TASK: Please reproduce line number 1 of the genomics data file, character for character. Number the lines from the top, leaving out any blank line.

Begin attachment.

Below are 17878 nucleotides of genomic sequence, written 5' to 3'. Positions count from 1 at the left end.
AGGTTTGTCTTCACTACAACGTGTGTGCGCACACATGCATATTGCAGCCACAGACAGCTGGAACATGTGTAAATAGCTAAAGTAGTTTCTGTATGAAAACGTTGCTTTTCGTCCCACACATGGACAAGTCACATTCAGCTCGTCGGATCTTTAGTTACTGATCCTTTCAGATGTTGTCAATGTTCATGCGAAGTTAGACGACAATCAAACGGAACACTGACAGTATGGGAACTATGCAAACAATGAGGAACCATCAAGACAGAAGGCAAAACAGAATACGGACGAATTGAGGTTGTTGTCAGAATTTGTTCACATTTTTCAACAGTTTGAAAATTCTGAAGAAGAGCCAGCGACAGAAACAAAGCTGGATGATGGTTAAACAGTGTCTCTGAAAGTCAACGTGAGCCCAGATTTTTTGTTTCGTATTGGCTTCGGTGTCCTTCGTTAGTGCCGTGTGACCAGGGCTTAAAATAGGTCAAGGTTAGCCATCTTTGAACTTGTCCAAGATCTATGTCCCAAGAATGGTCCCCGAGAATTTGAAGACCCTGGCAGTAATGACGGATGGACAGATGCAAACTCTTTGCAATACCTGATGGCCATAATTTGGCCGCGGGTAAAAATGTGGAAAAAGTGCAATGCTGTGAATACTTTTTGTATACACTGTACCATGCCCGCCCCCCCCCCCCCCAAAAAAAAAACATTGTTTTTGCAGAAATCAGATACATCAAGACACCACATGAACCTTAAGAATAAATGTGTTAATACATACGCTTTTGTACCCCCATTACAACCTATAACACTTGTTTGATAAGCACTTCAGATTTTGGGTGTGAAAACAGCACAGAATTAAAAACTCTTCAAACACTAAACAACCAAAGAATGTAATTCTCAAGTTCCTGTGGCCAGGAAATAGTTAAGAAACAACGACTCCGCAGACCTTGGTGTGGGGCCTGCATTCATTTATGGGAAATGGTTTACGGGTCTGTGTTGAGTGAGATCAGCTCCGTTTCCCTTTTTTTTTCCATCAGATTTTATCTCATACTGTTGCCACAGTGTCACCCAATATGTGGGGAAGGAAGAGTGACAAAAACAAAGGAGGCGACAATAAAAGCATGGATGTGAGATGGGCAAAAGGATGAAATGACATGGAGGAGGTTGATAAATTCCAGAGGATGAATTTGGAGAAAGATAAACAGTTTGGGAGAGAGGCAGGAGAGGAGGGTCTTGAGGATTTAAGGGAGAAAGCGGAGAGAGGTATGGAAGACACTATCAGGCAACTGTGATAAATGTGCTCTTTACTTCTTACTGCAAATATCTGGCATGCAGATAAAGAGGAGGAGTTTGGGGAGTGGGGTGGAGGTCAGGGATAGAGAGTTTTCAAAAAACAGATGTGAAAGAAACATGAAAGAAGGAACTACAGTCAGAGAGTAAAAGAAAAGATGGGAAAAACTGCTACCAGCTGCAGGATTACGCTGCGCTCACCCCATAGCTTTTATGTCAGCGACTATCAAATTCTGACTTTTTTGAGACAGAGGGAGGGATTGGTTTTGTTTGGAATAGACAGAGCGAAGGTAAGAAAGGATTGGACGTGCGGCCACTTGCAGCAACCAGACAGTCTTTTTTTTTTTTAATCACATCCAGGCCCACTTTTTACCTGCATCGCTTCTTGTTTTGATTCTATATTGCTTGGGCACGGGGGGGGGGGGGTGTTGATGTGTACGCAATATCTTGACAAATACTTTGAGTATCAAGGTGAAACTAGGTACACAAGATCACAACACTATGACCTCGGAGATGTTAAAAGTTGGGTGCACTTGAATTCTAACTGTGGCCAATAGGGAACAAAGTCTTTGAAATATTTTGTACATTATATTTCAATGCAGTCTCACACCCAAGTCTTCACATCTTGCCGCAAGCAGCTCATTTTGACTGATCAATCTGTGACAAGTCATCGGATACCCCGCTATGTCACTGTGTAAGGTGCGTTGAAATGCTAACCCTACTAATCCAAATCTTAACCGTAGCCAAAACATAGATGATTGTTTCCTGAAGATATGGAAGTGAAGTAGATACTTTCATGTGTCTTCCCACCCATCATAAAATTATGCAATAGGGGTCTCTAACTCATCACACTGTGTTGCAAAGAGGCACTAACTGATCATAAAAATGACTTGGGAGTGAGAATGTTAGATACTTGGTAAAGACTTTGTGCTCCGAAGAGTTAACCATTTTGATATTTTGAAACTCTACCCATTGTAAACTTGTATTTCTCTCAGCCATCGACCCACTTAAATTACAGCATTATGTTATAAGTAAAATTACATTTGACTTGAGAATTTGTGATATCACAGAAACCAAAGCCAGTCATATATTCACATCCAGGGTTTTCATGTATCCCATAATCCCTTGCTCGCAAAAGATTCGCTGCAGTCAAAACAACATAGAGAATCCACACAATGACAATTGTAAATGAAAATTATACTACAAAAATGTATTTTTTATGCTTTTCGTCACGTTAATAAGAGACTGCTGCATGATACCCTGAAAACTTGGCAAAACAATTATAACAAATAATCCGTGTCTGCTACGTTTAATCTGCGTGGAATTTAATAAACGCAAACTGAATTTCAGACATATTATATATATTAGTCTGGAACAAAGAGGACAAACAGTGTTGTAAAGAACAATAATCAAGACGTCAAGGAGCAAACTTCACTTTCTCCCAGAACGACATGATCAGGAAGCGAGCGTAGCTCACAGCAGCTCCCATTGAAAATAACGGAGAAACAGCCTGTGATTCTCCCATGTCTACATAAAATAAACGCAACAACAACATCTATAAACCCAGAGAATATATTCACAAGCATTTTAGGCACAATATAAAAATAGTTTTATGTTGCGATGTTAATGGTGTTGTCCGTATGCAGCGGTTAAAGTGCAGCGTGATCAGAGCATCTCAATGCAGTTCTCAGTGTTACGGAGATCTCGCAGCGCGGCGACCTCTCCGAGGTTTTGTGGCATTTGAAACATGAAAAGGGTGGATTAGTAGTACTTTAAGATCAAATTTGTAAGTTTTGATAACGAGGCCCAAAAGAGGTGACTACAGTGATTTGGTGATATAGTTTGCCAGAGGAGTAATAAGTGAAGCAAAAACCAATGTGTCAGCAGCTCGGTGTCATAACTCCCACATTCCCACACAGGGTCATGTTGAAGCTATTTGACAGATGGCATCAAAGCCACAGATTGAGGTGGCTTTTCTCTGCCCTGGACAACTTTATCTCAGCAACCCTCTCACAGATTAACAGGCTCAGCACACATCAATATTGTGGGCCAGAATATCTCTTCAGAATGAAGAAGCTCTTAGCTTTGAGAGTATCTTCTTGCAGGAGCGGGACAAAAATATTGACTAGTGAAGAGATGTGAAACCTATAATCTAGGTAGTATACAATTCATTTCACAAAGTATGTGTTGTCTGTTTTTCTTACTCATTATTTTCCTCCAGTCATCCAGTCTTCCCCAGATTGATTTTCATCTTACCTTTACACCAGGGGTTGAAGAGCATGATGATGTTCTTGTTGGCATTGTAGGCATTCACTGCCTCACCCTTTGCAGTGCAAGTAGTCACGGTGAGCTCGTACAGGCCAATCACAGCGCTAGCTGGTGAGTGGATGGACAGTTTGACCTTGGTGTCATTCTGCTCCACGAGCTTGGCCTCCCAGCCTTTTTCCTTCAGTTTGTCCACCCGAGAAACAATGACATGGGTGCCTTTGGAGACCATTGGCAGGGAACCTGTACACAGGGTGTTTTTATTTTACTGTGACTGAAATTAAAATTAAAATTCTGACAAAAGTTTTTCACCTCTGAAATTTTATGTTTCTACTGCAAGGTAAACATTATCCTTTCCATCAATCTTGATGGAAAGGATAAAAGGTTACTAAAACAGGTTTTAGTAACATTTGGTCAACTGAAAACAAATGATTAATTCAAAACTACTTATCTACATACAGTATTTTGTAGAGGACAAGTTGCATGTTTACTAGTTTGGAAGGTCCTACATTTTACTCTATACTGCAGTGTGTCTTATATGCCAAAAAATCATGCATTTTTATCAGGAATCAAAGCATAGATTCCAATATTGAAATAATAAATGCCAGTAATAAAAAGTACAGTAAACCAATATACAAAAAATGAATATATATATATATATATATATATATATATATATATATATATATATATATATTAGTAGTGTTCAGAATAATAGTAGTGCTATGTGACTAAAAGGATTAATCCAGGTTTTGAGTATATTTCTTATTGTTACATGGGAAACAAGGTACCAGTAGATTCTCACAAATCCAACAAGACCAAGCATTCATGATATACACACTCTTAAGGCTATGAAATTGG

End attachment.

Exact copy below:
Below are 17878 nucleotides of genomic sequence, written 5' to 3'. Positions count from 1 at the left end.